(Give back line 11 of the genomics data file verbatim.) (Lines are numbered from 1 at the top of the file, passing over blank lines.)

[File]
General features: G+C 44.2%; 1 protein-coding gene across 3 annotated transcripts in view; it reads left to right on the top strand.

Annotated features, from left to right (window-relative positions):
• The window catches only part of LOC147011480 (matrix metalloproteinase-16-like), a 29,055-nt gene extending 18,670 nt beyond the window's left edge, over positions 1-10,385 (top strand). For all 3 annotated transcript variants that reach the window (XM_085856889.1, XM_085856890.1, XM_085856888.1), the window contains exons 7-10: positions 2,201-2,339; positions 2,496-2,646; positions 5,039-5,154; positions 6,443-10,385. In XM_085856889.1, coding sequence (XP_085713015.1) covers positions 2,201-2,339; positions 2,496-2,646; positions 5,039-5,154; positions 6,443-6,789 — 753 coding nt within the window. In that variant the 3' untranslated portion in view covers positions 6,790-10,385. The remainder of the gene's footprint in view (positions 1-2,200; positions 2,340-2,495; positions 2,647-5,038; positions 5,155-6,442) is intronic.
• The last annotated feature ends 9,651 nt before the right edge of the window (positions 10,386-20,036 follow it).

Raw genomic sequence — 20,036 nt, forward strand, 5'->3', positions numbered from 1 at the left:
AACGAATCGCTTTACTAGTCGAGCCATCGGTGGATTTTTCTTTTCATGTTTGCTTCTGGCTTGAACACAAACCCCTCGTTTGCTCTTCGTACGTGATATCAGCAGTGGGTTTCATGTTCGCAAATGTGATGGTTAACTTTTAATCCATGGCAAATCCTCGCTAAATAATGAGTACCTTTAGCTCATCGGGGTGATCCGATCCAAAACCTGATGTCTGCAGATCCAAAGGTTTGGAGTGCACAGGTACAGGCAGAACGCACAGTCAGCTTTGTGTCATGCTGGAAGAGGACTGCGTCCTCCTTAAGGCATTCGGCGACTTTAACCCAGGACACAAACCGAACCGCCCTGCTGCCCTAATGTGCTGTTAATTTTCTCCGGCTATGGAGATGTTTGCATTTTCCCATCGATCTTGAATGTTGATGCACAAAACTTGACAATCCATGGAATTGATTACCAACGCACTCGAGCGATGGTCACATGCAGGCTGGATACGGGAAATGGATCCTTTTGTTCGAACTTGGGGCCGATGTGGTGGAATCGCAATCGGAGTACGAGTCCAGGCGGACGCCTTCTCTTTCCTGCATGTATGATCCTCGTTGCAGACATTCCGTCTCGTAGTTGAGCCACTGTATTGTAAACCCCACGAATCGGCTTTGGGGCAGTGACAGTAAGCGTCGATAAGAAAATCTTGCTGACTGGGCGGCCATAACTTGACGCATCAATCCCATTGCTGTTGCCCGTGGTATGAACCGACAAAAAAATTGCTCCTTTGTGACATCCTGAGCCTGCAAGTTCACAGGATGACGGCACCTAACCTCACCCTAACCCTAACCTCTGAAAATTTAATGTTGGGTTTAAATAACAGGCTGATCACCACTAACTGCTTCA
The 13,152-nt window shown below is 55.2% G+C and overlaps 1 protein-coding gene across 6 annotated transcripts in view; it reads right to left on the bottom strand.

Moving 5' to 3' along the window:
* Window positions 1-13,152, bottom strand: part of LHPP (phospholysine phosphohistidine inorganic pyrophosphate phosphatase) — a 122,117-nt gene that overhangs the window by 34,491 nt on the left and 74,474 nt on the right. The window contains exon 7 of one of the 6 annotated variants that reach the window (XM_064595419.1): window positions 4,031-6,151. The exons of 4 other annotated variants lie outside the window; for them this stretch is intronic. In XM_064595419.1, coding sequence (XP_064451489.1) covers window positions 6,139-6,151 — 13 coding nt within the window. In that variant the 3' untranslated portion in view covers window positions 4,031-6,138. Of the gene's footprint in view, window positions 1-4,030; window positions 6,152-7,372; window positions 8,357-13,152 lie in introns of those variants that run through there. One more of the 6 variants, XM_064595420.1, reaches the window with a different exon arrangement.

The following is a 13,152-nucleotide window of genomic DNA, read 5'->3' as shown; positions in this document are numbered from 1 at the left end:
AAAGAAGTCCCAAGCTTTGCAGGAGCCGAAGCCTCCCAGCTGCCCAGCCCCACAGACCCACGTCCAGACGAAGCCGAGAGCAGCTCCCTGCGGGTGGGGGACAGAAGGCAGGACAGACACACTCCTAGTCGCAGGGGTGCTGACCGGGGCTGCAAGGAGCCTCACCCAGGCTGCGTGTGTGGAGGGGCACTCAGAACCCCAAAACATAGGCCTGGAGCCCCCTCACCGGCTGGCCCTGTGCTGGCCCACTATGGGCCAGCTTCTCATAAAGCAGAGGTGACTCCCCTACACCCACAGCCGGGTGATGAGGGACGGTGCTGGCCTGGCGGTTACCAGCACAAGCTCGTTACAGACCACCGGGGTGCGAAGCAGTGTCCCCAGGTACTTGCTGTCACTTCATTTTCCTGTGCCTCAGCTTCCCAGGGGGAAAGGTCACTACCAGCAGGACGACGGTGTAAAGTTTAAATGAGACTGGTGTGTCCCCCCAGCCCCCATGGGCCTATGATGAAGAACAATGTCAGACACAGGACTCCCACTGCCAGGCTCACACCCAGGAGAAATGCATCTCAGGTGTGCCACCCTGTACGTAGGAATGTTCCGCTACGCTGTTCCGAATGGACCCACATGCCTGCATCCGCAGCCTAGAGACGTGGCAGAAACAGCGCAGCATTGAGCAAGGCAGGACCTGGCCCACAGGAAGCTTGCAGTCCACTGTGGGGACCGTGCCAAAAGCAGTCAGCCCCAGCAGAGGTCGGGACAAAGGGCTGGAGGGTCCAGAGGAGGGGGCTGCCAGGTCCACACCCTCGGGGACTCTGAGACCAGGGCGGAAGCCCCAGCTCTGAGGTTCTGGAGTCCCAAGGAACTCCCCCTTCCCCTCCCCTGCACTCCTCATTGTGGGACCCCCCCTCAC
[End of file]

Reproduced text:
AAAGAAGTCCCAAGCTTTGCAGGAGCCGAAGCCTCCCAGCTGCCCAGCCCCACAGACCCACGTCCAGACGAAGCCGAGAGCAGCTCCCTGCGGGTGGGGGACAGAAGGCAGGACAGACACACTCCTAGTCGCAGGGGTGCTGACCGGGGCTGCAAGGAGCCTCACCCAGGCTGCGTGTGTGGAGGGGCACTCAGAACCCCAAAACATAGGCCTGGAGCCCCCTCACCGGCTGGCCCTGTGCTGGCCCACTATGGGCCAGCTTCTCATAAAGCAGAGGTGACTCCCCTACACCCACAGCCGGGTGATGAGGGACGGTGCTGGCCTGGCGGTTACCAGCACAAGCTCGTTACAGACCACCGGGGTGCGAAGCAGTGTCCCCAGGTACTTGCTGTCACTTCATTTTCCTGTGCCTCAGCTTCCCAGGGGGAAAGGTCACTACCAGCAGGACGACGGTGTAAAGTTTAAATGAGACTGGTGTGTCCCCCCAGCCCCCATGGGCCTATGATGAAGAACAATGTCAGACACAGGACTCCCACTGCCAGGCTCACACCCAGGAGAAATGCATCTCAGGTGTGCCACCCTGTACGTAGGAATGTTCCGCTACGCTGTTCCGAATGGACCCACATGCCTGCATCCGCAGCCTAGAGACGTGGCAGAAACAGCGCAGCATTGAGCAAGGCAGGACCTGGCCCACAGGAAGCTTGCAGTCCACTGTGGGGACCGTGCCAAAAGCAGTCAGCCCCAGCAGAGGTCGGGACAAAGGGCTGGAGGGTCCAGAGGAGGGGGCTGCCAGGTCCACACCCTCGGGGACTCTGAGACCAGGGCGGAAGCCCCAGCTCTGAGGTTCTGGAGTCCCAAGGAACTCCCCCTTCCCCTCCCCTGCACTCCTCATTGTGGGACCCCCCCTCAC